Do Today’s Ethics Codes Work for Everyone?
Is continued reliance on traditional ethics code guidance the best approach for everyone? In my previous post on this subject, I made a case for in-house codes that help avert potential conflicts over marketing matters. However, early responses to that post from two experienced editors argue for alternative measures. Building relationships is superior to butting heads, these commenters agreed. Perhaps other editors will join the discussion to speak up in favor of other format variations. Meanwhile, here are brief excerpts from the conversation to date:
Editor A: “I won’t say there’s not pressure. But the best thing is to build relationships. I had a conversation with one of our sales guys recently who had a customer looking for something I didn’t think was a good idea. But after talking about it we came up with a better idea that works for both customer and editors. And when you have a good relationship and you’ve helped [sales staff] out, you have more leverage to be able to convince them to back you up when there’s a real ethical problem.”
Rauch: “Your ‘build relationships’ example got me thinking about perhaps a more valid way to distinguish between marketing issues and ‘real ethical problems.’ Initially I suggested need for a separate ethics code focusing on marketing issues. But when it comes to addressing marketing issues in typical ethics codes, a sort of “can’t do” attitude pervades. So what we really need is a manual devoted to editorial marketing technique. It will address issues usually found in today’s ethics codes but with a ‘can do’ flavor. There is plenty of stuff alert editors already do that supports marketing efforts without undermining integrity.”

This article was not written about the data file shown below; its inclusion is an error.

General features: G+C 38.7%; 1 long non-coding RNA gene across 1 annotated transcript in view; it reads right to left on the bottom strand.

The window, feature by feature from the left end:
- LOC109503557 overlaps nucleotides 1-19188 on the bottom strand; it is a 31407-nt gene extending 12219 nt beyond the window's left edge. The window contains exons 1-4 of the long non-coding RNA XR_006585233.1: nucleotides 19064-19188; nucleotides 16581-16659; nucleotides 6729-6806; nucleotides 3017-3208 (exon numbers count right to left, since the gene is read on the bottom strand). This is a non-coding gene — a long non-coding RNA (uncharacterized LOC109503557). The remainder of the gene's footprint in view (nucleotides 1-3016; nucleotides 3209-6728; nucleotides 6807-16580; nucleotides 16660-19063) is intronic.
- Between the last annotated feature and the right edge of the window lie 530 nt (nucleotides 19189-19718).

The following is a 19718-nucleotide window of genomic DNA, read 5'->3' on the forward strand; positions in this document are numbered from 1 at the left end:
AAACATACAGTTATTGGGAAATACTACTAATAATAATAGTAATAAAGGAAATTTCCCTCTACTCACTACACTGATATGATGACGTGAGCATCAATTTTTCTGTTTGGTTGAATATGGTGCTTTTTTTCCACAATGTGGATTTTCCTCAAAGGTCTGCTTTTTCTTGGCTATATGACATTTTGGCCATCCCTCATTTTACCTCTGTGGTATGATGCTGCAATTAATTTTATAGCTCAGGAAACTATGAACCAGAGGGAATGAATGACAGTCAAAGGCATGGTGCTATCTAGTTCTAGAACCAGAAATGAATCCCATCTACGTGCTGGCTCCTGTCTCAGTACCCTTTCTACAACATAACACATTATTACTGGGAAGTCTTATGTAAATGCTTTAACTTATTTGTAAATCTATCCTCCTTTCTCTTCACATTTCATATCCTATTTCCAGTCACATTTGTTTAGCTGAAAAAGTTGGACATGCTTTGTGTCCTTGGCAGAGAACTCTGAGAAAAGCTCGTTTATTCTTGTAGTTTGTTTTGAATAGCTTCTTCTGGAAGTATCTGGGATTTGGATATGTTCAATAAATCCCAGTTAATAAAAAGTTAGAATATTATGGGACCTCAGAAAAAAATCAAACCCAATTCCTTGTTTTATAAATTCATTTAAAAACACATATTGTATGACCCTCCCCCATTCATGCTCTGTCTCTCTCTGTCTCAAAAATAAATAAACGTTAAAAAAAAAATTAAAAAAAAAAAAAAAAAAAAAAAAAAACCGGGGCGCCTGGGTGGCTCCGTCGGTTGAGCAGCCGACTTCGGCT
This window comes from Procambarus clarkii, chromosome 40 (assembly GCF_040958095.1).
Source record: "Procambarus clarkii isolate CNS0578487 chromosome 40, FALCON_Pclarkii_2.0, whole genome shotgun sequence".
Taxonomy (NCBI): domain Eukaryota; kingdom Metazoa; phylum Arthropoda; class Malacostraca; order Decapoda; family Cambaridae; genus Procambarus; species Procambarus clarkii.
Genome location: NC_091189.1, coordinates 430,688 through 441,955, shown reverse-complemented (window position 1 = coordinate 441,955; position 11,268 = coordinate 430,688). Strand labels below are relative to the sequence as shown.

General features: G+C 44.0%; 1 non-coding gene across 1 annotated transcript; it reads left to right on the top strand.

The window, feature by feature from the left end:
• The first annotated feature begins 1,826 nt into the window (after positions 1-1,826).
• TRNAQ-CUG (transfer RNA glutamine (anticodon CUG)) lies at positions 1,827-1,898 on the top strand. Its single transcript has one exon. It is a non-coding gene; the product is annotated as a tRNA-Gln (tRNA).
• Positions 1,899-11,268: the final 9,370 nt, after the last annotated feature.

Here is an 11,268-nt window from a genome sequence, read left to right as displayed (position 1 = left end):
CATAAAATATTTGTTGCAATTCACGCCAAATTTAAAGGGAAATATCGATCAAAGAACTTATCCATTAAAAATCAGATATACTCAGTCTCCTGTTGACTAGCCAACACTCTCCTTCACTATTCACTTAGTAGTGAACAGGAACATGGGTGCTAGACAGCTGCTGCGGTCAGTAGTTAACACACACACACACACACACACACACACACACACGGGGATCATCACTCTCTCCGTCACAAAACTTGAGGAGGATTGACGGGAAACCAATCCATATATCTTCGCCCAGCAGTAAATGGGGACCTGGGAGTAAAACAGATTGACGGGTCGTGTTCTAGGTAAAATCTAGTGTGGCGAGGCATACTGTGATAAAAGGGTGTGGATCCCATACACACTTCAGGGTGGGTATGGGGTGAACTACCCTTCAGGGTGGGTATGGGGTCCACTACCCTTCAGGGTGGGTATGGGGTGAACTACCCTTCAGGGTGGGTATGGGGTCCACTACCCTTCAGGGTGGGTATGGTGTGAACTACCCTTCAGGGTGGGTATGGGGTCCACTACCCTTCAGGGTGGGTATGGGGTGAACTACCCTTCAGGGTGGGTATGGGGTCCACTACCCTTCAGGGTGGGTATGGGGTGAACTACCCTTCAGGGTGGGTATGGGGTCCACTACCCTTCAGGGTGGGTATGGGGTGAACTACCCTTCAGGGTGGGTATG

Editor A: “The problem I’ve discovered is that when you have a ‘can’t do’ attitude, sales-oriented management tends to view you as a persnickety editor who isn’t a team player. They don’t want to hear about ‘Church and State.’ They want to know how you can help them. We have to find ways to help, ethically.”
Editor B: “Yes, it’s an eternal challenge. I found a long time ago that you can certainly work with sales people to help them and also enhance editorial. Just make sure they know we won’t write anything the readers won’t be interested in, and won’t ever cover one type of a source of product, but always try to review the marketplace.”
Rauch: “The more we talk about this, the clearer it’s becoming—for me anyway—that our conception regarding standard ethics code content needs major overhaul. Especially as pressure increases for editors to wear marketing hats more often, it will become more difficult for existing ethics codes to contain journalistic ethics principles and editorial advertising/marketing practice under one roof. Perhaps that approach was workable years ago. Coincidentally, I noticed that most of our ethics codes are due for revision. What logical changes should we be considering?”
Please share your thoughts in the comment area below. If you prefer a private discussion, e-mail me at email@example.com.